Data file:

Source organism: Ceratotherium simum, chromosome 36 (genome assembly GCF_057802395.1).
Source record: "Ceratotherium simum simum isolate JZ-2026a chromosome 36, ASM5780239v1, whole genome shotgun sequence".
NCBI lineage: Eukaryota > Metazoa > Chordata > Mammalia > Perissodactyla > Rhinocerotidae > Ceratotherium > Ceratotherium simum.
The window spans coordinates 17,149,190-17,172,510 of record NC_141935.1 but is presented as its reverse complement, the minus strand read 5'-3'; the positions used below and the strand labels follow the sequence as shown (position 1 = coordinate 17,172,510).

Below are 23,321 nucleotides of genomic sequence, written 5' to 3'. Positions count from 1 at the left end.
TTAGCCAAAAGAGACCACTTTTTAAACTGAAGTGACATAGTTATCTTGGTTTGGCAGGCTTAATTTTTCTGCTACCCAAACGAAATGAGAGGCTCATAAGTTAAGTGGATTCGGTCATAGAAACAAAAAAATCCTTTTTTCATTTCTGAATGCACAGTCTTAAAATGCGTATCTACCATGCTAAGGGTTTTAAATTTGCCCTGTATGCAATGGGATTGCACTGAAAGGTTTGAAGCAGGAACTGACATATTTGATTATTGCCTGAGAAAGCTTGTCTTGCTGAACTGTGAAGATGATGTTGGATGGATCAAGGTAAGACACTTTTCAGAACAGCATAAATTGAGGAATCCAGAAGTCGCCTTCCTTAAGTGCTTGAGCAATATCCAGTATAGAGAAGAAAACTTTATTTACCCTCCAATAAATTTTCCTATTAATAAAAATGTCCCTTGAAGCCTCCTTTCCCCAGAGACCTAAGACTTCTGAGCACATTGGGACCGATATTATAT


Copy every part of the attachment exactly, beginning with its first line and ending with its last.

Source organism: Ceratotherium simum, chromosome 36 (genome assembly GCF_057802395.1).
Source record: "Ceratotherium simum simum isolate JZ-2026a chromosome 36, ASM5780239v1, whole genome shotgun sequence".
NCBI lineage: Eukaryota > Metazoa > Chordata > Mammalia > Perissodactyla > Rhinocerotidae > Ceratotherium > Ceratotherium simum.
The window spans coordinates 17,149,190-17,172,510 of record NC_141935.1 but is presented as its reverse complement, the minus strand read 5'-3'; the positions used below and the strand labels follow the sequence as shown (position 1 = coordinate 17,172,510).

Below are 23,321 nucleotides of genomic sequence, written 5' to 3'. Positions count from 1 at the left end.
TTAGCCAAAAGAGACCACTTTTTAAACTGAAGTGACATAGTTATCTTGGTTTGGCAGGCTTAATTTTTCTGCTACCCAAACGAAATGAGAGGCTCATAAGTTAAGTGGATTCGGTCATAGAAACAAAAAAATCCTTTTTTCATTTCTGAATGCACAGTCTTAAAATGCGTATCTACCATGCTAAGGGTTTTAAATTTGCCCTGTATGCAATGGGATTGCACTGAAAGGTTTGAAGCAGGAACTGACATATTTGATTATTGCCTGAGAAAGCTTGTCTTGCTGAACTGTGAAGATGATGTTGGATGGATCAAGGTAAGACACTTTTCAGAACAGCATAAATTGAGGAATCCAGAAGTCGCCTTCCTTAAGTGCTTGAGCAATATCCAGTATAGAGAAGAAAACTTTATTTACCCTCCAATAAATTTTCCTATTAATAAAAATGTCCCTTGAAGCCTCCTTTCCCCAGAGACCTAAGACTTCTGAGCACATTGGGACCGATATTATAT